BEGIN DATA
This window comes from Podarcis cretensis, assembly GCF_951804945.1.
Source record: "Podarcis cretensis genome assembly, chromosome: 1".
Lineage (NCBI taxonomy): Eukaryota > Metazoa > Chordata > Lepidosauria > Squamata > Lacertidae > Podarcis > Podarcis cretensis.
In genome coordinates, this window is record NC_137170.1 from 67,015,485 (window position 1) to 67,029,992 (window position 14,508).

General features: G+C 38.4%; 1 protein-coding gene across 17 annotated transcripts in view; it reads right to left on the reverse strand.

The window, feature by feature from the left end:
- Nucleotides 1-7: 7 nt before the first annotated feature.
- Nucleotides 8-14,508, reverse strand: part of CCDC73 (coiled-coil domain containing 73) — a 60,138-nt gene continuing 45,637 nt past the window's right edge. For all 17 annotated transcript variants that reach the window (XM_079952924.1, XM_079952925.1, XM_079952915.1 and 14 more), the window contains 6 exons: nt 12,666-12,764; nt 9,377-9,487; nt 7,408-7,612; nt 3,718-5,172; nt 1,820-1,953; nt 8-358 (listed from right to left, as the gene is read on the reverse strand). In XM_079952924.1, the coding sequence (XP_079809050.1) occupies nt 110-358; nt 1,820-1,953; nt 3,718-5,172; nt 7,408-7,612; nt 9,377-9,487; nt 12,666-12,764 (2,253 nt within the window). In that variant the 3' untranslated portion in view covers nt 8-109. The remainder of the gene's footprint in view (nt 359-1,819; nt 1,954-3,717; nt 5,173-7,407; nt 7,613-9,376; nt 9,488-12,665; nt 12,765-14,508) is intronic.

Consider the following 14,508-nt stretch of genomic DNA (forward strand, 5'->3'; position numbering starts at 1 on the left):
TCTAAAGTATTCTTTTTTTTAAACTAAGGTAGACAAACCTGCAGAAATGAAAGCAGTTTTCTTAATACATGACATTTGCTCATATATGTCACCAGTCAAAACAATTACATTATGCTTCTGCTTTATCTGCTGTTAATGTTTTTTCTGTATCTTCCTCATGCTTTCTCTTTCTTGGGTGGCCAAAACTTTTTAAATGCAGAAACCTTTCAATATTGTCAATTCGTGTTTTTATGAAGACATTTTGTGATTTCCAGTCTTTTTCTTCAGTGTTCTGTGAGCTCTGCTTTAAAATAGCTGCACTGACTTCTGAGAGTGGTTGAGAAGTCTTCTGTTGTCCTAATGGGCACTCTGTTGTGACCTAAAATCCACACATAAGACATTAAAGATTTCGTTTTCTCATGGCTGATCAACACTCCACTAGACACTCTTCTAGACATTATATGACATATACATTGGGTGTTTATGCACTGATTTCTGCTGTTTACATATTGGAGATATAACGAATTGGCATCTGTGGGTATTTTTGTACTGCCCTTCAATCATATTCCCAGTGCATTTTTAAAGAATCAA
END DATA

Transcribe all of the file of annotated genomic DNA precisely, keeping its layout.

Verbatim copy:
This window comes from Podarcis cretensis, assembly GCF_951804945.1.
Source record: "Podarcis cretensis genome assembly, chromosome: 1".
Lineage (NCBI taxonomy): Eukaryota > Metazoa > Chordata > Lepidosauria > Squamata > Lacertidae > Podarcis > Podarcis cretensis.
In genome coordinates, this window is record NC_137170.1 from 67,015,485 (window position 1) to 67,029,992 (window position 14,508).

General features: G+C 38.4%; 1 protein-coding gene across 17 annotated transcripts in view; it reads right to left on the reverse strand.

The window, feature by feature from the left end:
- Nucleotides 1-7: 7 nt before the first annotated feature.
- Nucleotides 8-14,508, reverse strand: part of CCDC73 (coiled-coil domain containing 73) — a 60,138-nt gene continuing 45,637 nt past the window's right edge. For all 17 annotated transcript variants that reach the window (XM_079952924.1, XM_079952925.1, XM_079952915.1 and 14 more), the window contains 6 exons: nt 12,666-12,764; nt 9,377-9,487; nt 7,408-7,612; nt 3,718-5,172; nt 1,820-1,953; nt 8-358 (listed from right to left, as the gene is read on the reverse strand). In XM_079952924.1, the coding sequence (XP_079809050.1) occupies nt 110-358; nt 1,820-1,953; nt 3,718-5,172; nt 7,408-7,612; nt 9,377-9,487; nt 12,666-12,764 (2,253 nt within the window). In that variant the 3' untranslated portion in view covers nt 8-109. The remainder of the gene's footprint in view (nt 359-1,819; nt 1,954-3,717; nt 5,173-7,407; nt 7,613-9,376; nt 9,488-12,665; nt 12,765-14,508) is intronic.

Consider the following 14,508-nt stretch of genomic DNA (forward strand, 5'->3'; position numbering starts at 1 on the left):
TCTAAAGTATTCTTTTTTTTAAACTAAGGTAGACAAACCTGCAGAAATGAAAGCAGTTTTCTTAATACATGACATTTGCTCATATATGTCACCAGTCAAAACAATTACATTATGCTTCTGCTTTATCTGCTGTTAATGTTTTTTCTGTATCTTCCTCATGCTTTCTCTTTCTTGGGTGGCCAAAACTTTTTAAATGCAGAAACCTTTCAATATTGTCAATTCGTGTTTTTATGAAGACATTTTGTGATTTCCAGTCTTTTTCTTCAGTGTTCTGTGAGCTCTGCTTTAAAATAGCTGCACTGACTTCTGAGAGTGGTTGAGAAGTCTTCTGTTGTCCTAATGGGCACTCTGTTGTGACCTAAAATCCACACATAAGACATTAAAGATTTCGTTTTCTCATGGCTGATCAACACTCCACTAGACACTCTTCTAGACATTATATGACATATACATTGGGTGTTTATGCACTGATTTCTGCTGTTTACATATTGGAGATATAACGAATTGGCATCTGTGGGTATTTTTGTACTGCCCTTCAATCATATTCCCAGTGCATTTTTAAAGAATCAA